She expertly proposes toys that allow for many open-ended play opportunities, like blocks and balls. One of her favorites is playing with phones, which is a toy that encourages language development! Lastly, she discusses the benefits of rotating your child’s toys. This way, it saves money and keeps your child from getting bored because it seems like a new toy every time! It also helps your child learn even more because it allows them to refresh skills that have been “put away” for a while.
Nothing works better than a toy to aid your child’s speech development. If you ask any Speech-Language Pathologist, they will tell you that the best method is to play with your child, and regarding playing, toys can be a useful tool to help train your baby’s speech and language skills.
Toys that allow your child to move around and play with them manually are the best for stimulating children’s speech and language development. So, when purchasing toys, look for the following main points:
- Toys that are of high quality and can withstand a beating.
- Toys that your child enjoys, such as cars, animals, dolls, painting, and so on.
- Toys that stimulate the imagination (i.e., stacking wooden block toys)
- Avoid purchasing battery-operated toys.
- Toys that promote physical activity (i.e., a ball)
- Wooden Blocks
Toddlers enjoy stacking blocks. You can gradually discuss the red block or the one with the letter A if you get colorful ones with letters on them. Words like “tall,” “up,” and “on” can be taught
Look at your child and get down at their level
You might be surprised at how often you say things to your child while facing each other. Not only should you slow down to help your toddler learn a language and become a better communicator, but you should also look at your child when you speak and try to kneel to get at his or her level. This helps your child focus on you and what you’re saying while reducing distractions.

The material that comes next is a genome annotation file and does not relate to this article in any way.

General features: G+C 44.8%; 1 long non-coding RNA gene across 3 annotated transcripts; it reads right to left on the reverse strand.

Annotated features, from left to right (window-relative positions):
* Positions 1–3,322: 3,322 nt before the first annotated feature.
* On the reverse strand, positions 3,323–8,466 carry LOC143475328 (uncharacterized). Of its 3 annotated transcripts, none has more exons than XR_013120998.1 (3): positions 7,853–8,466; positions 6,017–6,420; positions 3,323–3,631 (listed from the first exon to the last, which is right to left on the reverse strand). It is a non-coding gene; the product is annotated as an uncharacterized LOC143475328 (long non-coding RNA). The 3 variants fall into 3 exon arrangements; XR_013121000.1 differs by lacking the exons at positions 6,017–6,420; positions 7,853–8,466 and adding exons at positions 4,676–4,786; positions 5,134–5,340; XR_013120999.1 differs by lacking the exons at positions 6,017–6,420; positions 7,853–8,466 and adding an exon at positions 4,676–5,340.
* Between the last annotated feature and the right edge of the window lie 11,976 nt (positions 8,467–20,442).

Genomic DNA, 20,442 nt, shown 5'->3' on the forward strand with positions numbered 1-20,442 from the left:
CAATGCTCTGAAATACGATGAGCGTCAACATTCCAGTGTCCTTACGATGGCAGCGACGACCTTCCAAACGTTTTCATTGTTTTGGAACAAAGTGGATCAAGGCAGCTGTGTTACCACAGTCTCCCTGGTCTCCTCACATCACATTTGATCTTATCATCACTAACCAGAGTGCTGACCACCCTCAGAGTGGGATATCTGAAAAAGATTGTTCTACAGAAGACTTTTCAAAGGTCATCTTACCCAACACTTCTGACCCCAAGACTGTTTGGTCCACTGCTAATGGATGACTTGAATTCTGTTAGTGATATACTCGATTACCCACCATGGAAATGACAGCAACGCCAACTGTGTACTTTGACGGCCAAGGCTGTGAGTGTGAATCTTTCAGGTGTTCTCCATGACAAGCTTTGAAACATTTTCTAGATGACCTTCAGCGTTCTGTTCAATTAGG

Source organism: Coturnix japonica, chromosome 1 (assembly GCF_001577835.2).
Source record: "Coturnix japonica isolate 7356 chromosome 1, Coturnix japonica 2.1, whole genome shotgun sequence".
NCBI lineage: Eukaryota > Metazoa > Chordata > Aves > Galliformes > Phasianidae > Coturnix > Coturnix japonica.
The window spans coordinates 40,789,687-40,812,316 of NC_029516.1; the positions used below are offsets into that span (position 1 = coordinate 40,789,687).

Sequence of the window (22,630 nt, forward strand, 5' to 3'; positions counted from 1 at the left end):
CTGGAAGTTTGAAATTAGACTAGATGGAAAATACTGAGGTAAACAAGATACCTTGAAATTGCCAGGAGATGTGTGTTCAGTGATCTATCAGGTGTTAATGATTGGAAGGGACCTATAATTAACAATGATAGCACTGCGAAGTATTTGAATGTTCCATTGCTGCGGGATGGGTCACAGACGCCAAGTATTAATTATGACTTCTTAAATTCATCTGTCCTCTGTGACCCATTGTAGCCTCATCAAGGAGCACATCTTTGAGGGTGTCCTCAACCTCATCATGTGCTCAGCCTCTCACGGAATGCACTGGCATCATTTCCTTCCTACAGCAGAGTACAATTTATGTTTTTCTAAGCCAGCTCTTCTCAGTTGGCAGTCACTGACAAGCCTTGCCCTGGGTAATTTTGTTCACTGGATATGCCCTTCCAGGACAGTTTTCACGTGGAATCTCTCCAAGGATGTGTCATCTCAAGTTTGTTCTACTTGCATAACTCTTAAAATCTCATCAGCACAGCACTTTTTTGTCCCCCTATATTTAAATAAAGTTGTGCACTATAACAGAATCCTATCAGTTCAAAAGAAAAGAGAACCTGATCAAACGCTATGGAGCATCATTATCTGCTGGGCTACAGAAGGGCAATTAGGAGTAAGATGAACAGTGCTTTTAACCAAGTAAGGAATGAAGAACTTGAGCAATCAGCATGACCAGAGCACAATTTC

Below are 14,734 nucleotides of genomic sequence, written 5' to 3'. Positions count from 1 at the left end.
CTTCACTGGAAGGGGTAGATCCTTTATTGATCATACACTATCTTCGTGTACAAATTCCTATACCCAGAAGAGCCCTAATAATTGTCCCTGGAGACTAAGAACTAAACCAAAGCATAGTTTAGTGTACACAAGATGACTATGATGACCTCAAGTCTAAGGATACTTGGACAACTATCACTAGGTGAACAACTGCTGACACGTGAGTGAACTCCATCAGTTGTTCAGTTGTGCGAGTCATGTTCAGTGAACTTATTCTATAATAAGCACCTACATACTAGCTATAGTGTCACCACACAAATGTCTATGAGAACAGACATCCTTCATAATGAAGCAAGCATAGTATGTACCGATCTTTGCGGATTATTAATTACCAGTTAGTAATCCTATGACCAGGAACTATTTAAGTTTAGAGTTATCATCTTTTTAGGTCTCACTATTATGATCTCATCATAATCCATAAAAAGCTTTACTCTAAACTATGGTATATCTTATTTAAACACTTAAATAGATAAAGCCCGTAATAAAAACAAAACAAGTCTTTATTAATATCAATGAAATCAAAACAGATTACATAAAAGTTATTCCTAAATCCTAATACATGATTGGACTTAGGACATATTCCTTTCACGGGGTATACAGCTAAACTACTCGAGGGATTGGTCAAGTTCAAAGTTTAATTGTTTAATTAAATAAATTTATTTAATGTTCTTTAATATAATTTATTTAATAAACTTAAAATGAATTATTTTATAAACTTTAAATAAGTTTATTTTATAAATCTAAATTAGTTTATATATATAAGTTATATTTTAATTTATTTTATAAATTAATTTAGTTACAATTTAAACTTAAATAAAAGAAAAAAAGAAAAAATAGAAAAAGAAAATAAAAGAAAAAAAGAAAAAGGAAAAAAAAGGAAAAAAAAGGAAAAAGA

Time is of the essence in today’s hectic world. Everywhere we look, we expect immediate results. Fast food, commercial fast-forwarding, express oil changes, you name it. There’s a faster way to do it! However, this is not how children learn a language. They require our assistance and our patience. Make sure you give your child enough time to respond. You may not realize it, but we sometimes do too much for them instead of waiting to see if they can do it alone.
Stop counting and start communicating
While teaching your child numbers, shapes, and colors is important, you shouldn’t put too much emphasis on it during their first few years. Of course, they should not be excluded, but they should be exposed to more natural situations. These early years are the most absorbent for their brains! Allow letters and numbers to enter his or her vocabulary gradually. We don’t want our child’s vocabulary to be limited to these, so try to communicate about everything you and your child see in his or her surroundings. Talk about it when your child points to something. Pose questions and wait for them to respond. Describe what you’re both doing. Talk to them instead of just singing the ABCs.
Technology and Online Courses.
Technology has a great deal to offer. Numerous tools are available online to help you have a productive and enjoyable speech therapy session. There are also mobile options available for Speech Therapy. You can practice quality Speech Therapy in the comfort of your own home by downloading the app to your phone or tablet.
Recommended: Nurturing Creativity in Children
To sum things up
The best way to support your child’s speech and language development is to encourage and model good behaviors and use speech therapy activities that are most effective for him or her.
Even the most well-intentioned adults may inadvertently limit their child’s speech development because they lack knowledge about what’s best for them. Although it may seem like an unnecessary task, it’s important to make the right choices for your child’s speech and language. This article has provided some of the most effective and practical speech therapy activities you can do with your toddler. Explore your options, and find what works best for your child and how he can be given the best help.